• Corrupt politicians and bureaucrats misused their office and plotted with the private developer to grab valuable land in the name of developing a port.
• Contrary to requirements of the Ministry of Shipping and Surface Transport of the Government of India, no feasibility study was undertaken for the port project. The government commenced this development project without ever studying the disastrous environmental, economic, and social impacts of building such a large port in the middle of a small town like Pondicherry.
As you well-know, the litigation filed by Mr. Balamohan on behalf of the people of Pondicherry is not only appropriate to ensure that this enormous development project be conducted transparently and following all necessary statutory procedures, but is also of crucial importance. Pondicherry is already suffering the devastating effects of coastal erosion caused by the development of the Ariyankuppam fishing harbour in the late 1980s. The proposed deep water port threatens to wipe-out our few remaining beaches, thoroughly salinate our vital fresh-water aquifers, ruin the livelihoods of fishermen and others who work the sea, and turn our precious coastline into an expensive, never-ending, futile battle of ignorantly-conceived rock walls against the ocean. Look no further than the obvious subsidence of Beach Road to see that the sea walls serve as only psychological protection against the erosive force of the sea in the absence of the natural protection afforded by a sand beach. The ocean will always win – and the people of Pondicherry continue to lose.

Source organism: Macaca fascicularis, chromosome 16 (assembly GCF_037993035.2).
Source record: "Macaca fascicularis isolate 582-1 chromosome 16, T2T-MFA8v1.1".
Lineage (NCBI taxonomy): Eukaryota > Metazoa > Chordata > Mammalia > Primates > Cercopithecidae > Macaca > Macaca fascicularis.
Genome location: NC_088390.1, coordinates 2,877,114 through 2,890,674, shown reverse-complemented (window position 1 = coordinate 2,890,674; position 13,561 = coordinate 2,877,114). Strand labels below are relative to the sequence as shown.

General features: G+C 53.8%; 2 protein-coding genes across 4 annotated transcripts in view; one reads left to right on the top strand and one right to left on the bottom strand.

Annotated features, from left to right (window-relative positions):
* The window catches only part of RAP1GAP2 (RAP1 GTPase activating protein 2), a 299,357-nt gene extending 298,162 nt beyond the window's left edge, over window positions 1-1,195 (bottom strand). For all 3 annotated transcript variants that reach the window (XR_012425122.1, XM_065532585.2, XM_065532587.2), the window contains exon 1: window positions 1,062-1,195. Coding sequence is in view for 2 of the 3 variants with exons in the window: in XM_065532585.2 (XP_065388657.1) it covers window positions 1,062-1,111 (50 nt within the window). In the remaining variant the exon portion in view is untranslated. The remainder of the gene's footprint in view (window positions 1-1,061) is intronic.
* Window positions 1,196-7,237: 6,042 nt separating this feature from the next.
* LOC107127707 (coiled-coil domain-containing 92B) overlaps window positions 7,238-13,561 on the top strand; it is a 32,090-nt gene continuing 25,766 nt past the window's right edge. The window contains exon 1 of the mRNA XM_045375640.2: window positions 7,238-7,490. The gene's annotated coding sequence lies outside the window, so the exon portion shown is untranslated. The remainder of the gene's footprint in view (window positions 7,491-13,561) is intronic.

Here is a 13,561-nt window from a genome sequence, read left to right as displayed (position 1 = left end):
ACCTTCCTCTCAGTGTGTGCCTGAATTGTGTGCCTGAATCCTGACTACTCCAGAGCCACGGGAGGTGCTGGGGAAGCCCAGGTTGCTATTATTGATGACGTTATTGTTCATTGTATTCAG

As the heads of government in Puducherry, we call on you to immediately rescind the charges against Mr. Balamohan. If you display the courage to stand against unconstitutional abuse of governmental power, the democratic institutions which you proudly lead may yet prove their integrity.